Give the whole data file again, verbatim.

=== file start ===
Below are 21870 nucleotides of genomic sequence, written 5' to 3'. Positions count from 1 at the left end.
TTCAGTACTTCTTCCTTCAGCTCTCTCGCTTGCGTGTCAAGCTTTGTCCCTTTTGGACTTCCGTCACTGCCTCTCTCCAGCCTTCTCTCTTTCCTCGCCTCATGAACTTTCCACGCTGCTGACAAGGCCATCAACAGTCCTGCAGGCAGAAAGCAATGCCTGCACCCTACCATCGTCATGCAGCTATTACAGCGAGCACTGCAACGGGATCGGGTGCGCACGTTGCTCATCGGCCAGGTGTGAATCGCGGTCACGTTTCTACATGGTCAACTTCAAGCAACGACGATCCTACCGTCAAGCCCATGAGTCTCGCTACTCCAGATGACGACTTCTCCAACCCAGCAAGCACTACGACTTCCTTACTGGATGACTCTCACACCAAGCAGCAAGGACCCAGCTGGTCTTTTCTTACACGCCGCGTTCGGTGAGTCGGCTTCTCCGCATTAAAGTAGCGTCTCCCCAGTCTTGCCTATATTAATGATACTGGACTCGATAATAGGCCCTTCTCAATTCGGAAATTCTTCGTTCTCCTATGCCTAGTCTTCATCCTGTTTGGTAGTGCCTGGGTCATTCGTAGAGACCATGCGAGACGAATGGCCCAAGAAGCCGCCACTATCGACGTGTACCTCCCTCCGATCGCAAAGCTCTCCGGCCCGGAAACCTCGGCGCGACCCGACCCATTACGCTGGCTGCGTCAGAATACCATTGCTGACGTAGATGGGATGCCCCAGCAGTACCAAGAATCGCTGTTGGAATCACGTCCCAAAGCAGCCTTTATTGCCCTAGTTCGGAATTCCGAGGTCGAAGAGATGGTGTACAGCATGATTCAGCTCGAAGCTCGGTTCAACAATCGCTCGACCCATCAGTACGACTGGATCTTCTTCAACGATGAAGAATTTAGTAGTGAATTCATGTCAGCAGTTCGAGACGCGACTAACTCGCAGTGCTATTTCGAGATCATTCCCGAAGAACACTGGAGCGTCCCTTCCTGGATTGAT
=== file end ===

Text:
Below are 21870 nucleotides of genomic sequence, written 5' to 3'. Positions count from 1 at the left end.
TTCAGTACTTCTTCCTTCAGCTCTCTCGCTTGCGTGTCAAGCTTTGTCCCTTTTGGACTTCCGTCACTGCCTCTCTCCAGCCTTCTCTCTTTCCTCGCCTCATGAACTTTCCACGCTGCTGACAAGGCCATCAACAGTCCTGCAGGCAGAAAGCAATGCCTGCACCCTACCATCGTCATGCAGCTATTACAGCGAGCACTGCAACGGGATCGGGTGCGCACGTTGCTCATCGGCCAGGTGTGAATCGCGGTCACGTTTCTACATGGTCAACTTCAAGCAACGACGATCCTACCGTCAAGCCCATGAGTCTCGCTACTCCAGATGACGACTTCTCCAACCCAGCAAGCACTACGACTTCCTTACTGGATGACTCTCACACCAAGCAGCAAGGACCCAGCTGGTCTTTTCTTACACGCCGCGTTCGGTGAGTCGGCTTCTCCGCATTAAAGTAGCGTCTCCCCAGTCTTGCCTATATTAATGATACTGGACTCGATAATAGGCCCTTCTCAATTCGGAAATTCTTCGTTCTCCTATGCCTAGTCTTCATCCTGTTTGGTAGTGCCTGGGTCATTCGTAGAGACCATGCGAGACGAATGGCCCAAGAAGCCGCCACTATCGACGTGTACCTCCCTCCGATCGCAAAGCTCTCCGGCCCGGAAACCTCGGCGCGACCCGACCCATTACGCTGGCTGCGTCAGAATACCATTGCTGACGTAGATGGGATGCCCCAGCAGTACCAAGAATCGCTGTTGGAATCACGTCCCAAAGCAGCCTTTATTGCCCTAGTTCGGAATTCCGAGGTCGAAGAGATGGTGTACAGCATGATTCAGCTCGAAGCTCGGTTCAACAATCGCTCGACCCATCAGTACGACTGGATCTTCTTCAACGATGAAGAATTTAGTAGTGAATTCATGTCAGCAGTTCGAGACGCGACTAACTCGCAGTGCTATTTCGAGATCATTCCCGAAGAACACTGGAGCGTCCCTTCCTGGATTGAT